I’m a big fan of Henry Winkler. If you read this blog, you’ve heard me lament about the Fonz. But Henry has done much more than play this one iconic character. He’s produced numerous television programs (MacGyver, Hollywood Squares, etc), written a line of books for children with reading disabilities, and has never been busier acting (Children’s Hospital, Parks and Recreation, Arrested Development, etc).
With this resume and his forty years of success, Henry has earned the right to have an inflated ego. Yet, on the Nerdist podcast, he recalled a lesson learned early in his career – the need to take ego out of the decision making process.
I was asked to direct a movie. I read it. Knew I couldn’t do it. Didn’t connect to it. But it was a major studio. It was a big budget movie. I wanted to be a director… ‘But Henry, you don’t want to do this movie. You don’t now how to do this movie. It’s not for you.’ ‘Yeah, but it’s a big studio.’ And I literally beat my instinct to a pulp. I was fired thirteen days into filming.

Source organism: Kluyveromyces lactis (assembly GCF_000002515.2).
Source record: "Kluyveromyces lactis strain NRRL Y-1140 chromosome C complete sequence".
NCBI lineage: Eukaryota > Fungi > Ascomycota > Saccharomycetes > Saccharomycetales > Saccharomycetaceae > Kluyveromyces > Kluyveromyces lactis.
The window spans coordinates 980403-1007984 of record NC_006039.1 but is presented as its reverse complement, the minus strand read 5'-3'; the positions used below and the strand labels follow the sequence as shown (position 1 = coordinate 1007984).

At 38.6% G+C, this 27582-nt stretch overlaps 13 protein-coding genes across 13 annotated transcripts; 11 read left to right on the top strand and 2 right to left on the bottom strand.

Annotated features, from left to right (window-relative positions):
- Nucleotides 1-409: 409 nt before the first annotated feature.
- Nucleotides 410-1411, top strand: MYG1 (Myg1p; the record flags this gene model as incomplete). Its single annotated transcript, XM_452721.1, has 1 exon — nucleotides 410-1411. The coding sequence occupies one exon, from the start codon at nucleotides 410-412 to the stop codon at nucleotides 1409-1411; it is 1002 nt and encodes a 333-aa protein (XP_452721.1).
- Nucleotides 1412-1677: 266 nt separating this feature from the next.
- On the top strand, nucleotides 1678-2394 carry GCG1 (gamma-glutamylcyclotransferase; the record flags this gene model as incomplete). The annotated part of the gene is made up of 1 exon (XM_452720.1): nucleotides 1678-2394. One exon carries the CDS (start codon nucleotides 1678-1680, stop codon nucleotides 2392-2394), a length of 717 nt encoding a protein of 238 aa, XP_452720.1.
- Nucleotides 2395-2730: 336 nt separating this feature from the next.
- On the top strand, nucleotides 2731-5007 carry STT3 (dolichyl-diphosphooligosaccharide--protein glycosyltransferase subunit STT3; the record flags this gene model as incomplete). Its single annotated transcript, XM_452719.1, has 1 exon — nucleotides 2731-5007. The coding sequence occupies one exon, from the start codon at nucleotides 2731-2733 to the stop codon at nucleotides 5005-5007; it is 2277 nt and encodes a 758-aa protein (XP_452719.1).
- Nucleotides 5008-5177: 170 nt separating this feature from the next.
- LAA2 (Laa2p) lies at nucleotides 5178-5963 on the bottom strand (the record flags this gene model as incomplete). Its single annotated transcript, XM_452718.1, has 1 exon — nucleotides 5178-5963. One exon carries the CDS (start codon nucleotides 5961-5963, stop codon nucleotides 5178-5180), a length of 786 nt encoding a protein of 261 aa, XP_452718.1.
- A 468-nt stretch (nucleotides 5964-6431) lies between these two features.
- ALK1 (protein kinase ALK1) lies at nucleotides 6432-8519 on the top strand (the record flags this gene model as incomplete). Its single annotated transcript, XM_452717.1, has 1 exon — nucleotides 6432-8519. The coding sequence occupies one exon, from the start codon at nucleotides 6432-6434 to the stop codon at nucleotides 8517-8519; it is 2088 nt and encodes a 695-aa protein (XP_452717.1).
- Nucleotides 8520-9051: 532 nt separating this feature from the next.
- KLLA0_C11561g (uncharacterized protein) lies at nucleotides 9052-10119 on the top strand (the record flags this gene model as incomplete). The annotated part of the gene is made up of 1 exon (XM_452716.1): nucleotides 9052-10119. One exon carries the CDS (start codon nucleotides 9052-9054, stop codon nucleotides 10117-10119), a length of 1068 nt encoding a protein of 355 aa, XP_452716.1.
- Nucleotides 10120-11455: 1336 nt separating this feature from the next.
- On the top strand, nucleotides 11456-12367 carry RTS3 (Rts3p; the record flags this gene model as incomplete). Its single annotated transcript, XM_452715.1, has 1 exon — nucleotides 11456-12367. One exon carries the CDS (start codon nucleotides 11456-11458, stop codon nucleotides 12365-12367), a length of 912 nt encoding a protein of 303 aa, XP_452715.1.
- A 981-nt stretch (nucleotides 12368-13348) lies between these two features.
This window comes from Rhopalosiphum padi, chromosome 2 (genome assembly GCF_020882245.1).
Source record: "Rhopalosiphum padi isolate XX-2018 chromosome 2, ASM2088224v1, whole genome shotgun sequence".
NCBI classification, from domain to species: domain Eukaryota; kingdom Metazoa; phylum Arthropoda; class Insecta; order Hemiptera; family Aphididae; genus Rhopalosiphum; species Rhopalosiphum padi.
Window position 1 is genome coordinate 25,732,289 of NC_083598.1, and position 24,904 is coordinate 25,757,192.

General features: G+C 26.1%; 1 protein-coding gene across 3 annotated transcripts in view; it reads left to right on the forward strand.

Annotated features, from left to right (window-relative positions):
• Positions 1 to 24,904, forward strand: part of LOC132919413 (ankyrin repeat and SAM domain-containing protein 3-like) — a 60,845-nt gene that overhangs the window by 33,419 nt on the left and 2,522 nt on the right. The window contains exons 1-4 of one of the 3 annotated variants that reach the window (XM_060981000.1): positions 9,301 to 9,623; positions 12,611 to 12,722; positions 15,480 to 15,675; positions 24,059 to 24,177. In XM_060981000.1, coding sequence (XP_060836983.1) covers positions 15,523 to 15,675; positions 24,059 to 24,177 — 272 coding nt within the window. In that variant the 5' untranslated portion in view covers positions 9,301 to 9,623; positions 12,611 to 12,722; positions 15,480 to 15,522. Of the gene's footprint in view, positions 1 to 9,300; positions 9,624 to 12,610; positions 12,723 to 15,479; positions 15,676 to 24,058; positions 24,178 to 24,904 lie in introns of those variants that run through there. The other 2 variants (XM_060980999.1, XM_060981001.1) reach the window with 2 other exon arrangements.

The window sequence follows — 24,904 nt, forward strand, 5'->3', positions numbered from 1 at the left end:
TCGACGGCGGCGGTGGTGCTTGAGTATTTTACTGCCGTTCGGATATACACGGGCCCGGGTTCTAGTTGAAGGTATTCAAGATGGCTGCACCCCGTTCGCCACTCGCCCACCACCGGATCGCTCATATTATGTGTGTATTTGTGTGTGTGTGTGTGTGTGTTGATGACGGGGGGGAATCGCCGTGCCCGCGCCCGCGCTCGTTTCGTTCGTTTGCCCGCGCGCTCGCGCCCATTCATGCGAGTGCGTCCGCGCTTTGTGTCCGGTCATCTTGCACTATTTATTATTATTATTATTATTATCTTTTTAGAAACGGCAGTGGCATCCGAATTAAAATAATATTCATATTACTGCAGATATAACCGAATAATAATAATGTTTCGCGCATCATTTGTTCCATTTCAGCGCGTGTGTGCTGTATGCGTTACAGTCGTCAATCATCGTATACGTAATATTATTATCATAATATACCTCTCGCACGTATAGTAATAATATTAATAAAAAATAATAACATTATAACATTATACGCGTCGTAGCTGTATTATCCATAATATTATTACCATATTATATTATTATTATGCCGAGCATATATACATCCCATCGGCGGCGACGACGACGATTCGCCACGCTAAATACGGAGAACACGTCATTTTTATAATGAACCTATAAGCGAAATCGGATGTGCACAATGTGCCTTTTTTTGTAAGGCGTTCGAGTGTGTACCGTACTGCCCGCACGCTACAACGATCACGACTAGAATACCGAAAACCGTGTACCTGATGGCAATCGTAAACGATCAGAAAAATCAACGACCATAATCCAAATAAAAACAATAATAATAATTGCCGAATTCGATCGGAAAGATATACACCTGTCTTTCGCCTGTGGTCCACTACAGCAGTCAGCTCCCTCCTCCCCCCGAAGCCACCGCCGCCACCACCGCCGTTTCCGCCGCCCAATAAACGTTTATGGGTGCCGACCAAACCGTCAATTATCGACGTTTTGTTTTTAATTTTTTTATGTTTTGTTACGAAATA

How often have you battled your inner voice? It’s providing clear direction and for whatever reason, you ignore it. These are the times when we need to follow our instincts. When your gut says to stop, stop. Re-assess the situation. Consider why you are having doubts. It may be nothing, but there’s no harm in giving it a second review.
You may find that your hesitation is merely a touch of insecurity, however another look at the evidence can unveil tidbits you previously missed and/or reveal that your are ill-equipped to take on the challenge. Like Henry Winkler, there are times when we purposefully take on projects that we know are not right for us. Take your ego out of the mix and spend your time and effort on the initiatives that are right for you.